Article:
1850 the first cloth-mill was established in Peebles; 
and thereafter the trade took root in Innerleithen and 

At the beginning of the nineteenth century the kind 
of cloth manufactured was shepherd tartan, of which 
travelling cloaks were made. Trousers were made of the 
same pattern, and Sir Walter Scott's may still be seen at 
Abbotsford. Mr Dickson of Peebles manufactured trousers 
of the plaid pattern for the London market, and the only 
variation of pattern attempted was the size of the black 
and white check. Then checks of black and brown were 
introduced and other colours tried. Following the checks, 
twills were tried, and new combinations of colours 
followed. Every change gave the trade a fresh impetus, 
and Scottish fancy woollens became the fashion. The 
local supply of wool proved inadequate, even though a 
corresponding development took place in pastoral farming ; 
and in 1834 fine wool was imported from abroad. Within 
six years four-fifths of the wool was imported at first the 
fine merino of the continent, but soon the more suitable 
wool of the colonies was employed. 


From the 400,000 sheep in the district the yield 
of unwashed wool is upwards of 2,000,000 Ibs. As the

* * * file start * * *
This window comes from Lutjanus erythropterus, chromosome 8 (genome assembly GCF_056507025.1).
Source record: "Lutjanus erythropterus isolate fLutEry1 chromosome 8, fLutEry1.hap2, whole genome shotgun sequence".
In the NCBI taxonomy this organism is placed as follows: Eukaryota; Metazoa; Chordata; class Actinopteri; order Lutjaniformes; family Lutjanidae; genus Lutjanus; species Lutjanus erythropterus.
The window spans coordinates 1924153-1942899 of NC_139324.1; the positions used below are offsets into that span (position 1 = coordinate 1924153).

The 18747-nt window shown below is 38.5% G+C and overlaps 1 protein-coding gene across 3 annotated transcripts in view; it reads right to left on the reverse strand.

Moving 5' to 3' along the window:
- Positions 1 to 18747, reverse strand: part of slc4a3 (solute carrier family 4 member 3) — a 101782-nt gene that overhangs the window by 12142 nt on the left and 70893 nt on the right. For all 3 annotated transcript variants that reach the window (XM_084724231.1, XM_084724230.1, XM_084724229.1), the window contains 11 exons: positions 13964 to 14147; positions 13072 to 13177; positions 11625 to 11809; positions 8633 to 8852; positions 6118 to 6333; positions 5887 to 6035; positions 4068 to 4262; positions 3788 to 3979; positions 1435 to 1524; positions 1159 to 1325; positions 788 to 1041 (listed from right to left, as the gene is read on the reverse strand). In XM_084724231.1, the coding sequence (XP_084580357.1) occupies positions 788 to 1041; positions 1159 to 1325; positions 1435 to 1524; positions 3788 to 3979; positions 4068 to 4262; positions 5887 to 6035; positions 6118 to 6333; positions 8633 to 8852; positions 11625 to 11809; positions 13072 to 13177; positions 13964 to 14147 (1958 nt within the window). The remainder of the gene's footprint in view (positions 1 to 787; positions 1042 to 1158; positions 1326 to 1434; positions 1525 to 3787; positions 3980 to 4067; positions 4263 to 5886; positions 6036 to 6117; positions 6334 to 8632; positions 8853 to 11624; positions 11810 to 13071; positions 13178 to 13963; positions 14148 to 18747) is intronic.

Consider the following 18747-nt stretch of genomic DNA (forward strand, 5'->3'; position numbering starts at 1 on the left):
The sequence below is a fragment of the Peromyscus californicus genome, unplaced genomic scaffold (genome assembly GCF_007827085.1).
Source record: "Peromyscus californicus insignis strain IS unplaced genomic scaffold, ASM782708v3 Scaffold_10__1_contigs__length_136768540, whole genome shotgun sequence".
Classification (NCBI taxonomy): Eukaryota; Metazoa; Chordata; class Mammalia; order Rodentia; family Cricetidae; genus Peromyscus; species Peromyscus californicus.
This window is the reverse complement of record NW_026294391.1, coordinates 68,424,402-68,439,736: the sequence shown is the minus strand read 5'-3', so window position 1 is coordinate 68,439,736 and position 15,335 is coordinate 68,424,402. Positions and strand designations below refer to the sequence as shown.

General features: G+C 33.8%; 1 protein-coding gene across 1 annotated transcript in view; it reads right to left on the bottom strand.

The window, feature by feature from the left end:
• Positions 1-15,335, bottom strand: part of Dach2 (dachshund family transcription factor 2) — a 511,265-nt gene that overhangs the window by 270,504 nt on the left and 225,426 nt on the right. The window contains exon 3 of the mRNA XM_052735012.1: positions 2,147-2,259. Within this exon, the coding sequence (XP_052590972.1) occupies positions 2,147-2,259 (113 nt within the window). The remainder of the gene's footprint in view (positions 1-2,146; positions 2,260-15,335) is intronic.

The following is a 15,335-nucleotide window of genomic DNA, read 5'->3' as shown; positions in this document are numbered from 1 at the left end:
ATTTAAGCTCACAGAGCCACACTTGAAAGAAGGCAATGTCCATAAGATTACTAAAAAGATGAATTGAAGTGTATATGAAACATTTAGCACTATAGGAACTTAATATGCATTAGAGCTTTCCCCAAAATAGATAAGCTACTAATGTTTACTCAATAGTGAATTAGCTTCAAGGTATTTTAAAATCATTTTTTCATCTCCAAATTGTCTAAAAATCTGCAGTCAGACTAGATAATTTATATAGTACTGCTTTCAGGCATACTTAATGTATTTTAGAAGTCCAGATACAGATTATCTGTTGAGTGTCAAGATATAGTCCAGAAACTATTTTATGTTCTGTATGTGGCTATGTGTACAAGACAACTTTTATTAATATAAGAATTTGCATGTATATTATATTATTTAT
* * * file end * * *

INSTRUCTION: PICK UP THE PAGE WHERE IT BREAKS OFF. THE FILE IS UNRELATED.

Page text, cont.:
district probably possesses more sheep per acre than any 
other region in the world, it is not difficult to understand 
why the Scotch Tweed trade should find its home in the 
valleys of the Tweed and its tributaries. But, great 
though the home supply is, it is insufficient to meet more 
than one-tenth of the trade requirements. 

There are 43 woollen mills, using annually about 
1 8 million Ibs. of raw wool, valued at over ^1, 000,000 
sterling. These mills contain 200 sets of carding machines, 
about 160,000 mule spindles, and 1900 power looms, 
employing altogether about 7500 workpeople, earning, it 
is estimated, ^375,000 in wages per annum. The capital 
sunk in the woollen industry of the two counties will 
exceed two millions sterling. Fully 60 per cent, of 
the Scotch Tweed produced is manufactured in the 
counties of Peebles and Selkirk. 

The Scotch Tweed manufacturers have always been 
strong supporters of technical education. In 1883 classes 
for instruction in the technique of manufacture were 
commenced in Galashiels under the auspices of the 
Manufacturers' Corporation. In later years the classes 
attained a remarkable degree of success and their good 
work was so appreciated that, when the manufacturers 
were invited to contribute towards a scheme for a Technical 
College for the south of Scotland, a sum of .11,000 was 
readily forthcoming, which, augmented by an equivalent 
grant from Government, enabled the promoters to erect 
a college worthy of the traditions and importance of the 

Power Looms 

Warping Machines 
(March Street Mills, Peebles) 



woollen trade. Galashiels has become a name to conjure